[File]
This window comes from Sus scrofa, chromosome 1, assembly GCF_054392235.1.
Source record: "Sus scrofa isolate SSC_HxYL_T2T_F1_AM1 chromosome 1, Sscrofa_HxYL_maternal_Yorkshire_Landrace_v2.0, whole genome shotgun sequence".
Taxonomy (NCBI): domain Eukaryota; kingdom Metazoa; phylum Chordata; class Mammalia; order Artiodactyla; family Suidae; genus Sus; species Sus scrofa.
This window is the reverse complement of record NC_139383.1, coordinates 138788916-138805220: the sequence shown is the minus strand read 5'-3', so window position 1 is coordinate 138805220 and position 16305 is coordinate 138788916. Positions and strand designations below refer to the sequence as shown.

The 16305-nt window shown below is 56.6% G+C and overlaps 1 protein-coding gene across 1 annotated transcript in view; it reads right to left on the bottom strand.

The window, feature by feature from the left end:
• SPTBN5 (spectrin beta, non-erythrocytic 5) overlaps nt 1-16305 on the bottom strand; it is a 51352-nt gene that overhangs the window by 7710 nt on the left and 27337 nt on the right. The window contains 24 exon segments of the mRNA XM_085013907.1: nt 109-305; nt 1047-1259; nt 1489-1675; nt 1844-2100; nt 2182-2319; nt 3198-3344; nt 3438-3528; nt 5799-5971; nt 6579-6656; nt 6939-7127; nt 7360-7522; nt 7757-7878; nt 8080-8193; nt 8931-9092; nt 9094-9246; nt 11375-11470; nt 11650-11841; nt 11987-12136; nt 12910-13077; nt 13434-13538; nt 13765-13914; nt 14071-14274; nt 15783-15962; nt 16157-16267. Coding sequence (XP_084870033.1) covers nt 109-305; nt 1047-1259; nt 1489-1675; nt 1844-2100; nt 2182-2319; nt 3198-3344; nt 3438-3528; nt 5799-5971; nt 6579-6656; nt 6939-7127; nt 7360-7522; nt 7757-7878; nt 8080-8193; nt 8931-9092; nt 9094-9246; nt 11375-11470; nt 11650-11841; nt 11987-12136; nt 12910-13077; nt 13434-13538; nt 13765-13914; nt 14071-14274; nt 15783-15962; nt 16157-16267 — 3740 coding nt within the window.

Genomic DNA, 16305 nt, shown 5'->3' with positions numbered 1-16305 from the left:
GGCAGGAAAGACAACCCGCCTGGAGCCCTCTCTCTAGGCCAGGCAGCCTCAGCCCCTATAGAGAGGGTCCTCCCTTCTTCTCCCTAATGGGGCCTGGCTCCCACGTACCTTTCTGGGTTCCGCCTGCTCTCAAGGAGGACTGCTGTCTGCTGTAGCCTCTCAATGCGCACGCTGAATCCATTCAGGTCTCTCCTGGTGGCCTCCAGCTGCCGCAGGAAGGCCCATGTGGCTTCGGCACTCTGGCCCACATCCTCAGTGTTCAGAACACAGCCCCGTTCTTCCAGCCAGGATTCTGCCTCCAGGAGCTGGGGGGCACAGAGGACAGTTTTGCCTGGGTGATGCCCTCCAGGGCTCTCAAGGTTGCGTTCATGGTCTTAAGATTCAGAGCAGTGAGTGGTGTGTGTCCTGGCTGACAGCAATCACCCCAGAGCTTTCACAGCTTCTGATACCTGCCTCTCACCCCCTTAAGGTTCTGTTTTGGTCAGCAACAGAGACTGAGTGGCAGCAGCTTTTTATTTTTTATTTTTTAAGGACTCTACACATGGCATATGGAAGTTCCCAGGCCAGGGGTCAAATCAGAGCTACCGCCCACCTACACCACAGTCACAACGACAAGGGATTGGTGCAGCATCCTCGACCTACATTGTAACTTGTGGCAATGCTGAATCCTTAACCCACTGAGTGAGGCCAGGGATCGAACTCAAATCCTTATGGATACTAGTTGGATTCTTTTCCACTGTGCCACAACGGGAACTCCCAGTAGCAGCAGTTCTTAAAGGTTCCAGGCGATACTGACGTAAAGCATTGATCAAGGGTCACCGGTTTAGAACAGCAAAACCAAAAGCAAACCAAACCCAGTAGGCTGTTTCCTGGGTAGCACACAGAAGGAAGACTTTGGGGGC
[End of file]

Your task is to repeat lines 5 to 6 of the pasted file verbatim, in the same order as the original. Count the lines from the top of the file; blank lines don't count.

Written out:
The 16305-nt window shown below is 56.6% G+C and overlaps 1 protein-coding gene across 1 annotated transcript in view; it reads right to left on the bottom strand.

The window, feature by feature from the left end: